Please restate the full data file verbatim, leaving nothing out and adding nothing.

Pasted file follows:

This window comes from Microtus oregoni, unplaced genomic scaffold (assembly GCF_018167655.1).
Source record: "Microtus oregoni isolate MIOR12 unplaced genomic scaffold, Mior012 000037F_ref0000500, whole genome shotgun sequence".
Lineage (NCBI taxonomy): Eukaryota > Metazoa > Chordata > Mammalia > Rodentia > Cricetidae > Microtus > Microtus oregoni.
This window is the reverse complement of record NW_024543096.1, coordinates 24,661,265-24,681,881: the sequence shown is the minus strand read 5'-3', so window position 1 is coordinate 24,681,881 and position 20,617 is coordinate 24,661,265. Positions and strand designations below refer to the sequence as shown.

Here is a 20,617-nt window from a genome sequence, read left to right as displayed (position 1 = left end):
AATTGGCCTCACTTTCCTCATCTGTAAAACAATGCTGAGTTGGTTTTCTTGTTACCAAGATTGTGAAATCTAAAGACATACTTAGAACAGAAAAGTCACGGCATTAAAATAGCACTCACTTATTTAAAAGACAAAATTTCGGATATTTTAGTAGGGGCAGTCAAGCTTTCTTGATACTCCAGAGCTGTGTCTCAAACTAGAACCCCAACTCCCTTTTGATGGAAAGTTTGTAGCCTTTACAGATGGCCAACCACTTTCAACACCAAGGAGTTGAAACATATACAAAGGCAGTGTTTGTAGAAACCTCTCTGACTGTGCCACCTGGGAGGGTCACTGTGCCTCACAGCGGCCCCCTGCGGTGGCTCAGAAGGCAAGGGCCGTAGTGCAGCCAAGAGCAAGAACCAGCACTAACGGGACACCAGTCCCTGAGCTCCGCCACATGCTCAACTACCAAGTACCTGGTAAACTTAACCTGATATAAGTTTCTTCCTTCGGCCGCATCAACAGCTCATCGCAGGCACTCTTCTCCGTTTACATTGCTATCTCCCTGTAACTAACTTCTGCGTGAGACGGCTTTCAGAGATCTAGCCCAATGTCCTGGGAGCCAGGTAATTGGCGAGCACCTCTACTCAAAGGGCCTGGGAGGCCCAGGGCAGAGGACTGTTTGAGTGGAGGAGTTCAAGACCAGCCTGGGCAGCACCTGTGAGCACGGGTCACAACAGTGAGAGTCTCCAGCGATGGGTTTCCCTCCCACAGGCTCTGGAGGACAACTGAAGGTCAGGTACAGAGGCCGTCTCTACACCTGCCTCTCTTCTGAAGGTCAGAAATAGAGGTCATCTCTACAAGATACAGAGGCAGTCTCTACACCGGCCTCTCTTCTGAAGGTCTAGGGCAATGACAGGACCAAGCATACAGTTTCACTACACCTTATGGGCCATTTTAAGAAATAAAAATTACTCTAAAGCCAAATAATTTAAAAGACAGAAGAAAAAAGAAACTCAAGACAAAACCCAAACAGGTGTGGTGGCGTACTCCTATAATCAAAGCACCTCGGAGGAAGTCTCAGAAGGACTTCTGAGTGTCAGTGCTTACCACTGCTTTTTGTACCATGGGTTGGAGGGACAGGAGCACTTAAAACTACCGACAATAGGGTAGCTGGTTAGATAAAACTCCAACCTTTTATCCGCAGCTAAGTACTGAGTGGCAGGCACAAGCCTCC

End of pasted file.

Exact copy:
This window comes from Microtus oregoni, unplaced genomic scaffold (assembly GCF_018167655.1).
Source record: "Microtus oregoni isolate MIOR12 unplaced genomic scaffold, Mior012 000037F_ref0000500, whole genome shotgun sequence".
Lineage (NCBI taxonomy): Eukaryota > Metazoa > Chordata > Mammalia > Rodentia > Cricetidae > Microtus > Microtus oregoni.
This window is the reverse complement of record NW_024543096.1, coordinates 24,661,265-24,681,881: the sequence shown is the minus strand read 5'-3', so window position 1 is coordinate 24,681,881 and position 20,617 is coordinate 24,661,265. Positions and strand designations below refer to the sequence as shown.

Here is a 20,617-nt window from a genome sequence, read left to right as displayed (position 1 = left end):
AATTGGCCTCACTTTCCTCATCTGTAAAACAATGCTGAGTTGGTTTTCTTGTTACCAAGATTGTGAAATCTAAAGACATACTTAGAACAGAAAAGTCACGGCATTAAAATAGCACTCACTTATTTAAAAGACAAAATTTCGGATATTTTAGTAGGGGCAGTCAAGCTTTCTTGATACTCCAGAGCTGTGTCTCAAACTAGAACCCCAACTCCCTTTTGATGGAAAGTTTGTAGCCTTTACAGATGGCCAACCACTTTCAACACCAAGGAGTTGAAACATATACAAAGGCAGTGTTTGTAGAAACCTCTCTGACTGTGCCACCTGGGAGGGTCACTGTGCCTCACAGCGGCCCCCTGCGGTGGCTCAGAAGGCAAGGGCCGTAGTGCAGCCAAGAGCAAGAACCAGCACTAACGGGACACCAGTCCCTGAGCTCCGCCACATGCTCAACTACCAAGTACCTGGTAAACTTAACCTGATATAAGTTTCTTCCTTCGGCCGCATCAACAGCTCATCGCAGGCACTCTTCTCCGTTTACATTGCTATCTCCCTGTAACTAACTTCTGCGTGAGACGGCTTTCAGAGATCTAGCCCAATGTCCTGGGAGCCAGGTAATTGGCGAGCACCTCTACTCAAAGGGCCTGGGAGGCCCAGGGCAGAGGACTGTTTGAGTGGAGGAGTTCAAGACCAGCCTGGGCAGCACCTGTGAGCACGGGTCACAACAGTGAGAGTCTCCAGCGATGGGTTTCCCTCCCACAGGCTCTGGAGGACAACTGAAGGTCAGGTACAGAGGCCGTCTCTACACCTGCCTCTCTTCTGAAGGTCAGAAATAGAGGTCATCTCTACAAGATACAGAGGCAGTCTCTACACCGGCCTCTCTTCTGAAGGTCTAGGGCAATGACAGGACCAAGCATACAGTTTCACTACACCTTATGGGCCATTTTAAGAAATAAAAATTACTCTAAAGCCAAATAATTTAAAAGACAGAAGAAAAAAGAAACTCAAGACAAAACCCAAACAGGTGTGGTGGCGTACTCCTATAATCAAAGCACCTCGGAGGAAGTCTCAGAAGGACTTCTGAGTGTCAGTGCTTACCACTGCTTTTTGTACCATGGGTTGGAGGGACAGGAGCACTTAAAACTACCGACAATAGGGTAGCTGGTTAGATAAAACTCCAACCTTTTATCCGCAGCTAAGTACTGAGTGGCAGGCACAAGCCTCC